– Dan Featherstone contributed to this report

Five top journalists gathered to discuss whether there is a crisis currently happening in journalism at the University of Lincoln on Monday, February 4th, 2013.

The evening saw Magnus Linklater, previous Scotland editor of The Times, joined by Pam Jenner, Michael Smith, John Bond, Simon Cohen and Clive Tyldesley in a heated discussion, starting with the recent wake of The Leveson Inquiry and the phone hacking scandal.

Jenner, a current PhD student and ex-Cambridge Evening News senior journalist, kicked off the discussion with great vigour as she discussed how The Leveson Inquiry has highlighted important issues that will help the industry to progress.

She described to the audience how the scandal has brought change, saying: “There’s great hope for you going into the industry at this time as it’s moving away from unethical journalism practices.”

Discussion quickly turned to whether the internet is responsible for the questionable crisis that is happening in journalism.

Tyldesley, the celebrated ITV football commentator, discussed how social media in particular has only “mildly helped” his job and that “we are in danger of affording social media with too much significance”.

He stressed that the objective with reading online information should be to use these new sources to collate the information, the job of the journalist is to sift through it and weigh up the information, ensuring a well-rounded understanding.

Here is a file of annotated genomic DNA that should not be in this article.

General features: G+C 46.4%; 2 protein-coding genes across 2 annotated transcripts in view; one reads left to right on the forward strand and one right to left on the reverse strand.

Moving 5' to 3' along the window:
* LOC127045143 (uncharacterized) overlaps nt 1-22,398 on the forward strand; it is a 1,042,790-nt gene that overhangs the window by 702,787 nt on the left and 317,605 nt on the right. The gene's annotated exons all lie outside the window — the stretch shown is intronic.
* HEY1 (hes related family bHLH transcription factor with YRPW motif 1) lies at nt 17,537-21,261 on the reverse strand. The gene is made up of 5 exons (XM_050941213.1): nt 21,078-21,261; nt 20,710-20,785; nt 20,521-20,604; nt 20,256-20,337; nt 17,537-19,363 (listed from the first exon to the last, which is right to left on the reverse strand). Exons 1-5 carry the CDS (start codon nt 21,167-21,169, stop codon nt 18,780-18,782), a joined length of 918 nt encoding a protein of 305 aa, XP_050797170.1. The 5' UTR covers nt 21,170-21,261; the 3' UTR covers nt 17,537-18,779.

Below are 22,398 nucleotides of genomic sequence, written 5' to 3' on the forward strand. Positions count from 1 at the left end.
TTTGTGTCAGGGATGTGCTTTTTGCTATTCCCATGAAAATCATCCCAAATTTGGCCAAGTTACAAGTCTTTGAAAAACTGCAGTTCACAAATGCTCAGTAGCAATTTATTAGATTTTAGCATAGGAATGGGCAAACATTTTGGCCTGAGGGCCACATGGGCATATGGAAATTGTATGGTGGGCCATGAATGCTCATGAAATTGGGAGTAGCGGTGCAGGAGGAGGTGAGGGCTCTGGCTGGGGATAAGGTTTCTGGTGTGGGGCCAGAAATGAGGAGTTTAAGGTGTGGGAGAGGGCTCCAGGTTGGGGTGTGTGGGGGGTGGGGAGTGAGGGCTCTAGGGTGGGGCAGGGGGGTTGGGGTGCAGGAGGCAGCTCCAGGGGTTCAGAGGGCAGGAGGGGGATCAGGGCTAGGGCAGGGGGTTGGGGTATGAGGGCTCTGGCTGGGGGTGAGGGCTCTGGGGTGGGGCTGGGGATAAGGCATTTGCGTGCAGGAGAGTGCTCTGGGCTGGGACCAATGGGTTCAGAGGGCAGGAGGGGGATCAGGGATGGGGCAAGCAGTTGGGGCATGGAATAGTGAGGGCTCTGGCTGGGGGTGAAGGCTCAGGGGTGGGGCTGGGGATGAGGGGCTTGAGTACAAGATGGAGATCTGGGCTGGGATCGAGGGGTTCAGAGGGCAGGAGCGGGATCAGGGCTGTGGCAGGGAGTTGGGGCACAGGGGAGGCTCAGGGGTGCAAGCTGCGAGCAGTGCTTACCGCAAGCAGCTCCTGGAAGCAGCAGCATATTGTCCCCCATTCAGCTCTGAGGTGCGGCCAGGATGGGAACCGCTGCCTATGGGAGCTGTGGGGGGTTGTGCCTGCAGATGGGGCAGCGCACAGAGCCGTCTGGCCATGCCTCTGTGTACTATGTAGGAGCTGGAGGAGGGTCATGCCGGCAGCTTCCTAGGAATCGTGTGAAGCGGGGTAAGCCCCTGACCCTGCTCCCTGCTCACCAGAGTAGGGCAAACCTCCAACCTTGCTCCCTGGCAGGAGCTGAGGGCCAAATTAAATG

With a question from an audience member regarding whether there will ever be a cultural change in the competitiveness of media sources trying to get their news immediately, Linklater turned the attention to why print is still the most reliable for news.

Linklater said: “Newspapers get it first and they get it right. With the plethora of news, newspapers will get it properly done and reported in the right way.”

When questioned regarding whether the real crisis is the competition between inexpensive online media compared to print, Linklater commented: “that’s it, it is killing newspapers”.

The evening rounded off with more questions from the audience, with some students raising concern to the changes in the industry. One particular student questioned the introduction of a Whistleblowing hotline being in place to help report any misconduct happening in the newsroom.

Jenner quickly defended the hotline saying: “I think what we need to make sure is that we’re encouraging members that it’ll be confidential. I think it’s the way forward as it gives a little bit of power to the people… it worked in the NHS.”

The next in the Journalists Speak out on Journalism series is on Monday, February 11th with David Hall, editor of best-selling football magazine FourFourTwo, who will be talking on the topic “Selling the Game: How to Score a Winner on the Newsstand”. The talk is to be held at the Jackson Lecture Theatre, starting at 6.15 pm.